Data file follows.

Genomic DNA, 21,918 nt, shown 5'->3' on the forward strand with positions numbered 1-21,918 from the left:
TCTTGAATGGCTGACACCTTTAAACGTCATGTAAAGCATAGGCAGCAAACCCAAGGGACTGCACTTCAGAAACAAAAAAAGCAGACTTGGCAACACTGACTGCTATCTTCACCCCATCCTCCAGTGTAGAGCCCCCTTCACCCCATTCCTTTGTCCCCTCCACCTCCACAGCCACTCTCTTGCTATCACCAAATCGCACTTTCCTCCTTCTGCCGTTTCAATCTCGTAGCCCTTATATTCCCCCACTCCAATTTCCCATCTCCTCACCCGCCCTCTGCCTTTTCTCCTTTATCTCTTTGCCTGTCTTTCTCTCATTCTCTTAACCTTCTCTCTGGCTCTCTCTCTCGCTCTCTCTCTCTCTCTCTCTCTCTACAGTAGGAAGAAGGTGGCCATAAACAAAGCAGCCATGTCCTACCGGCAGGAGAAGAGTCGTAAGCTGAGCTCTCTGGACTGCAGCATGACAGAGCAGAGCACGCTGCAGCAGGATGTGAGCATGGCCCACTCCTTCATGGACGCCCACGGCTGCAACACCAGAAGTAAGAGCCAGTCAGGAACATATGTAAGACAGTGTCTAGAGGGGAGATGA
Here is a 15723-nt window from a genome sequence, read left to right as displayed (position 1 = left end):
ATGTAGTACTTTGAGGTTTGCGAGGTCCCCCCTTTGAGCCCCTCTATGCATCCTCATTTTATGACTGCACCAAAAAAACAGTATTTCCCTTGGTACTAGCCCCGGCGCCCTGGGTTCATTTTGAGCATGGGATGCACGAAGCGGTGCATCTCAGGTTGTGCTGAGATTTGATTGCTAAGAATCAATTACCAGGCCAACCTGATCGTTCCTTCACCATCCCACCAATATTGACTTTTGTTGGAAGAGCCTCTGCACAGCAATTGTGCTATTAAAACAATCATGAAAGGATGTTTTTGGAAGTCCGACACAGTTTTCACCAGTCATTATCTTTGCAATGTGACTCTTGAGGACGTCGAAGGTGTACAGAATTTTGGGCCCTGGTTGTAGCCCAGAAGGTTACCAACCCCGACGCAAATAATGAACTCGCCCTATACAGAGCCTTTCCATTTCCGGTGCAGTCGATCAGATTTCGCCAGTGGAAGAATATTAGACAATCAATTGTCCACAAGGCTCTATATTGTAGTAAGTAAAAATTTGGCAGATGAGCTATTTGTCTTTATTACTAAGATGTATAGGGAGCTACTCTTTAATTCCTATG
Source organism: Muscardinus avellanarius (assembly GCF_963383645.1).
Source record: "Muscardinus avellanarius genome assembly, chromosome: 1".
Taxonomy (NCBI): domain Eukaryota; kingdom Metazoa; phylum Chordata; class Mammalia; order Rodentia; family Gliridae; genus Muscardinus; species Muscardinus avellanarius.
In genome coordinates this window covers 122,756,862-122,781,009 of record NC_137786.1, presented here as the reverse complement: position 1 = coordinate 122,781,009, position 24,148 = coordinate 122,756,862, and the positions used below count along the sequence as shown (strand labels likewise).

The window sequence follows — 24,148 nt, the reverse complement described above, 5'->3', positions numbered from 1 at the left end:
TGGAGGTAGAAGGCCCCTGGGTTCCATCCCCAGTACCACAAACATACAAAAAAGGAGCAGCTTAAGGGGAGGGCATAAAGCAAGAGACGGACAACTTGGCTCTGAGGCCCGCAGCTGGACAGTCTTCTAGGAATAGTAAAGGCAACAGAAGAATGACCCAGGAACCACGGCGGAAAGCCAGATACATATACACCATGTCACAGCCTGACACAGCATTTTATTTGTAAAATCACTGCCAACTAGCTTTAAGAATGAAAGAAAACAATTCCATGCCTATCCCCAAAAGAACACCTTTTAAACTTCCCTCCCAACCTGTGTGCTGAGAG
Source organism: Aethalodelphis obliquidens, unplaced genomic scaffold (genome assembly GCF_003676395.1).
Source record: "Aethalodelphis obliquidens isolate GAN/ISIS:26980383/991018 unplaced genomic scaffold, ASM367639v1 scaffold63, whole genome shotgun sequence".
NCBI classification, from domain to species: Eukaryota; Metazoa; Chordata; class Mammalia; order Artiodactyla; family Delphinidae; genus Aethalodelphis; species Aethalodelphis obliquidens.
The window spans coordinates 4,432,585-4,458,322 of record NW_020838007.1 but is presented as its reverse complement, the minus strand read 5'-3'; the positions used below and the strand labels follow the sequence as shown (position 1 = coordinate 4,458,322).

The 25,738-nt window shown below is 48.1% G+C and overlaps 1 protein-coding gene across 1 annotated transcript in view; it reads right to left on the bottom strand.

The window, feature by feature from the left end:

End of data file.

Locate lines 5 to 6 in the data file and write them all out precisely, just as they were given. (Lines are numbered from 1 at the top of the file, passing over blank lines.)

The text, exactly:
Source organism: Muscardinus avellanarius (assembly GCF_963383645.1).
Source record: "Muscardinus avellanarius genome assembly, chromosome: 1".